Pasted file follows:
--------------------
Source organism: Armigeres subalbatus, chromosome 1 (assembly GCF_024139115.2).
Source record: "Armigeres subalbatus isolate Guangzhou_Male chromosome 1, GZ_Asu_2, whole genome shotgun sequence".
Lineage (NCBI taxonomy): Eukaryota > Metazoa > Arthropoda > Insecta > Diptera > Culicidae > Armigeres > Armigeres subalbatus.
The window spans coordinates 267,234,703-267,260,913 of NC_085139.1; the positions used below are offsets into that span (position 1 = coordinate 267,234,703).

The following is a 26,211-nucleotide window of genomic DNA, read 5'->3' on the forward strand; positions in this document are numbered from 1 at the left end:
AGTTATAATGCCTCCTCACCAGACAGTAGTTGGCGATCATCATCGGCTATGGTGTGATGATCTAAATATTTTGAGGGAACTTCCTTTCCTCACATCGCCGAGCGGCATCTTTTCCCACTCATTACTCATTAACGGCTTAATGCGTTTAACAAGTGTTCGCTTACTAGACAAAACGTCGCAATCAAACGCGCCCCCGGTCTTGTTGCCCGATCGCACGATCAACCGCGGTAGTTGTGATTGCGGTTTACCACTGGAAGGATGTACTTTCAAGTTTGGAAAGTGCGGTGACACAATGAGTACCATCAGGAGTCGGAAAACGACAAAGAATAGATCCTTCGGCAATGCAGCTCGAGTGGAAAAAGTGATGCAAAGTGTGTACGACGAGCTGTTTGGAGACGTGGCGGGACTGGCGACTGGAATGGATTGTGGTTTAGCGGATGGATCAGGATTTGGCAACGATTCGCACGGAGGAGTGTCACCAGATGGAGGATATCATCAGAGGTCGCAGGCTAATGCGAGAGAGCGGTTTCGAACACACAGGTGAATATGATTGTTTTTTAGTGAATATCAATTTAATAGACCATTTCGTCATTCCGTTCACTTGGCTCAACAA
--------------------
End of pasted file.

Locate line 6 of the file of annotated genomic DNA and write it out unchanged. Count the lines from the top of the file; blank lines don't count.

AGTTATAATGCCTCCTCACCAGACAGTAGTTGGCGATCATCATCGGCTATGGTGTGATGATCTAAATATTTTGAGGGAACTTCCTTTCCTCACATCGCCGAGCGGCATCTTTTCCCACTCATTACTCATTAACGGCTTAATGCGTTTAACAAGTGTTCGCTTACTAGACAAAACGTCGCAATCAAACGCGCCCCCGGTCTTGTTGCCCGATCGCACGATCAACCGCGGTAGTTGTGATTGCGGTTTACCACTGGAAGGATGTACTTTCAAGTTTGGAAAGTGCGGTGACACAATGAGTACCATCAGGAGTCGGAAAACGACAAAGAATAGATCCTTCGGCAATGCAGCTCGAGTGGAAAAAGTGATGCAAAGTGTGTACGACGAGCTGTTTGGAGACGTGGCGGGACTGGCGACTGGAATGGATTGTGGTTTAGCGGATGGATCAGGATTTGGCAACGATTCGCACGGAGGAGTGTCACCAGATGGAGGATATCATCAGAGGTCGCAGGCTAATGCGAGAGAGCGGTTTCGAACACACAGGTGAATATGATTGTTTTTTAGTGAATATCAATTTAATAGACCATTTCGTCATTCCGTTCACTTGGCTCAACAA